Hebron’s Tomb of the Patriarchs, sacred to Jews and Muslims.
(photo credit: RONEN ZVULUN / REUTERS)
The inscription of the Tomb of the Patriarchs to the World Heritage in Danger list was just the opening salvo in what will likely be a new battlefront in the Palestinian Authority’s diplomatic war against the State of Israel.
Israel is already struggling to prevent the United Nations Educational, Scientific and Cultural Organization from erasing Jewish ties to Jerusalem’s Old City and the Temple Mount.
It now fears the fight to retain its historical legitimacy has extended itself to Hebron, a city that has had an almost continuous Jewish presence since the time of King David.
Both biblical sites are the two holiest and most historically ensconced in Judaism, but are precariously located from a geopolitical standpoint. They are located over the pre-1967 lines, which means that the Palestinians, with the backing of much of the international community, claim the sites as part of their future state.
In 1982, UNESCO inscribed Jerusalem’s Old City to Jordan when placing it on its World Heritage in Danger list. On Friday, in Krakow, it registered Hebron’s Old Town and the Tomb of the Patriarchs
to the “State of Palestine” when adding it to the same list.
UNESCO declares the Cave of the Patriarchs as Palestinian, angering Israel (Reuters)
It’s the first time UNESCO has registered a significant Jewish religious site to the “State of Palestine.”
UNESCO evaluates its World Heritage in Danger list three times a year: at its annual World Heritage Committee meeting and at its biannual executive board meetings.
The placement of Hebron on the list means that three times a year, Arab states are now expected to submit resolutions on Hebron that question Jewish ties to the site and condemn Israel for its military control of the West Bank. Arab states already submit such triennial resolutions on Jerusalem.
These resolutions by Arab states on Hebron will be helped by the narrow scope of the PA’s inscription request that focused specifically on the Muslim influence under the Mamluk period starting in 1250. Tel Rumeida, where much of Hebron’s Jewish biblical history played out, was not included in the request. In addition, it is expected that the Arab states would use those resolutions to condemn Israel for its treatment of Palestinians in areas of Hebron under Israeli control.
Palestinian attacks against Israeli soldiers and Border Police in Hebron’s Old City would also be under increased UNESCO scrutiny, with requests for the international body to evaluate the validity of the IDF’s response to such incidents.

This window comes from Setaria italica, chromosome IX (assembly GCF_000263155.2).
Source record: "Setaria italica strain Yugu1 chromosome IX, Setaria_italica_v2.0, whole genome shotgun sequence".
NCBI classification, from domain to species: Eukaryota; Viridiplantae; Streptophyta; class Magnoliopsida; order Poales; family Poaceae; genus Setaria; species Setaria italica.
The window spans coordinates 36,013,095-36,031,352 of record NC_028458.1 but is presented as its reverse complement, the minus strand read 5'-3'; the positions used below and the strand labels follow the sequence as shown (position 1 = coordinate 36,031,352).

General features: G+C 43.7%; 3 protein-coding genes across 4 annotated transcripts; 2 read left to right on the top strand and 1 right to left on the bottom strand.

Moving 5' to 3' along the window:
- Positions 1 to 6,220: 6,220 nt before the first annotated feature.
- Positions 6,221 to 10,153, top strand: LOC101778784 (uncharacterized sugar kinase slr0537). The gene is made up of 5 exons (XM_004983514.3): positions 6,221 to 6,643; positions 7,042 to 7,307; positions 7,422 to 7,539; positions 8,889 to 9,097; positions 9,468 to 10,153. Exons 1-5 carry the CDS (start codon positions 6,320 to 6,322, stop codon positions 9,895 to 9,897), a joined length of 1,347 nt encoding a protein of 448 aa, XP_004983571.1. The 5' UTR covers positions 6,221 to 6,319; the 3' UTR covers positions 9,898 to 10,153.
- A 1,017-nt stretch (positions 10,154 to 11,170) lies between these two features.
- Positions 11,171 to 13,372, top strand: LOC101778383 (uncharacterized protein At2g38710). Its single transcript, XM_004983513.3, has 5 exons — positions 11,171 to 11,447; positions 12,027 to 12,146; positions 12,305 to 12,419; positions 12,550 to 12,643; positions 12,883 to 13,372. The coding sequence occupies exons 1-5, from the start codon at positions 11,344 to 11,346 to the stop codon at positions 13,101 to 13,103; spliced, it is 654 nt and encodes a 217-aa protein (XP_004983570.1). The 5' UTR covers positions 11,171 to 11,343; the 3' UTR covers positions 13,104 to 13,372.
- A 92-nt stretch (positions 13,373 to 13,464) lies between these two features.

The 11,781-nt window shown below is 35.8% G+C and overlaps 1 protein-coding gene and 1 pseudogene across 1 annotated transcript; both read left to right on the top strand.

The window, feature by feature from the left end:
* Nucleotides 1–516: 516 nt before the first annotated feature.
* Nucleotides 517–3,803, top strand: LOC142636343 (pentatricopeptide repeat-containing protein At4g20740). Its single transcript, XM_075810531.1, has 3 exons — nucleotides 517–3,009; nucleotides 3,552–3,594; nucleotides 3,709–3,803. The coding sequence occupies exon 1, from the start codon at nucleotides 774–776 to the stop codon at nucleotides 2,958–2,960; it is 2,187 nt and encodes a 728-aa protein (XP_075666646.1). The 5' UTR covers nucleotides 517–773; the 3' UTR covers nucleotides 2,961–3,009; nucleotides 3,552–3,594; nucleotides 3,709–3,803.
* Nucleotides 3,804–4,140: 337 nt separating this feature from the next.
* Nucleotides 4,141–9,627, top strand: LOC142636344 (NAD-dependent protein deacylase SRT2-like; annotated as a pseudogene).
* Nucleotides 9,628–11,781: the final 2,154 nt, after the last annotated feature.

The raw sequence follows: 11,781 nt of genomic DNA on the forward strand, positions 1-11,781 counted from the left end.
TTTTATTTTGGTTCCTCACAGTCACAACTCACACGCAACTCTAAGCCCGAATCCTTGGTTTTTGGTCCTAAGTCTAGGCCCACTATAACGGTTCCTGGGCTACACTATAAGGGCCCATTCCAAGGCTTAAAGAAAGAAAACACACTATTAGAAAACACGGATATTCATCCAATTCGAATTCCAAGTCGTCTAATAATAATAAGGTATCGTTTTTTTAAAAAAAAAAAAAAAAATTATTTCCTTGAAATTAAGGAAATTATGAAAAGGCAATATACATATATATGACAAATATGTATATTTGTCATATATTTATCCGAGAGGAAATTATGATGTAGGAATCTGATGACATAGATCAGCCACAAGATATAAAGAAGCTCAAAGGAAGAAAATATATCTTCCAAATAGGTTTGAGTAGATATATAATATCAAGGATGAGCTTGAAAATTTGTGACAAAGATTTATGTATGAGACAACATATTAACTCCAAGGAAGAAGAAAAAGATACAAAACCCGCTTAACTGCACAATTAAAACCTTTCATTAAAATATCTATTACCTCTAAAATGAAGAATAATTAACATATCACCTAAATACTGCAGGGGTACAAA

This will also intensify the international spotlight on Hebron, a city with over 220,000 Palestinians, which is already one of the most contentious hot spots in the West Bank.
At the end of the Six Day War, Israel celebrated the return of the Western Wall and the Tomb of the Patriarchs to Jewish control after 2,000 years. Jews could now pray at the wall for the first time in 19 years and at the tomb for the first time in 701 years.
But while Israel this year marks half-a-century of Israeli control over both sites, UNESCO holds that neither of these sacred areas belong to the Jewish state.
Since UNESCO recognized Palestine as a member nation in 2011, it has inscribed two sites — the Church of the Nativity in Bethlehem and Battir’s agricultural terraces — to its endangered list under the “State of Palestine.”
The two previous inscriptions were significant statements about Palestinian statehood. Neither of the sites have the same significant ties to Judaism as the Tomb of the Patriarchs, whose purchase by Abraham is recorded in the Bible.
The tomb is a particularly complicated spot because part of the building has Jewish sanctuaries and the rest of the space houses the Ibrahimi Mosque. At issue, however, is less the question of one more Palestinian victory toward statehood, but rather world recognition of Jewish history irrespective of geopolitical boundaries.
It was not incidental that Israel’s Ambassador to UNESCO Carmel Shama-Hacohen mentioned the Holocaust at the meeting in Krakow, Poland – a country where millions of Jews were killed in concentration camps in World War II.
Then the battle was for physical survival against the Nazis; more than 50 years later, Shama-Hacohen saw himself fighting for Jewish historical and cultural survival at UNESCO.
When the Hebron Rehabilitation Committee thanked the World Heritage Committee, it did not mention the words “Jewish” or “Christian” in connection with Hebron or the Tomb of the Patriarchs. Instead, it referred to the Herodian-era structure that houses the tomb as the 2,000-year-old Ibrahimi Mosque, even though Islam was not created until the seventh century.
In 2015 and 2016, the Palestinians submitted triennial resolutions to UNESCO that ignored Jewish ties to Jerusalem’s Old City, referring to the Temple Mount solely by its Muslim name of al-Haram/ al-Sharif and to the Western Wall as the Buraq Plaza.
This year, the resolutions were toned down and more neutral language was restored, but they still make reference to the previous texts. As Israel works to ensure that future Jerusalem resolutions reflect Jewish history, it must now prepare for a similar campaign with regard to Hebron.
US President Donald Trump might be working to push forward an Israeli-Palestinian peace process, but at UNESCO, the battle between Israelis and Palestinians for historical legitimacy is just heating up.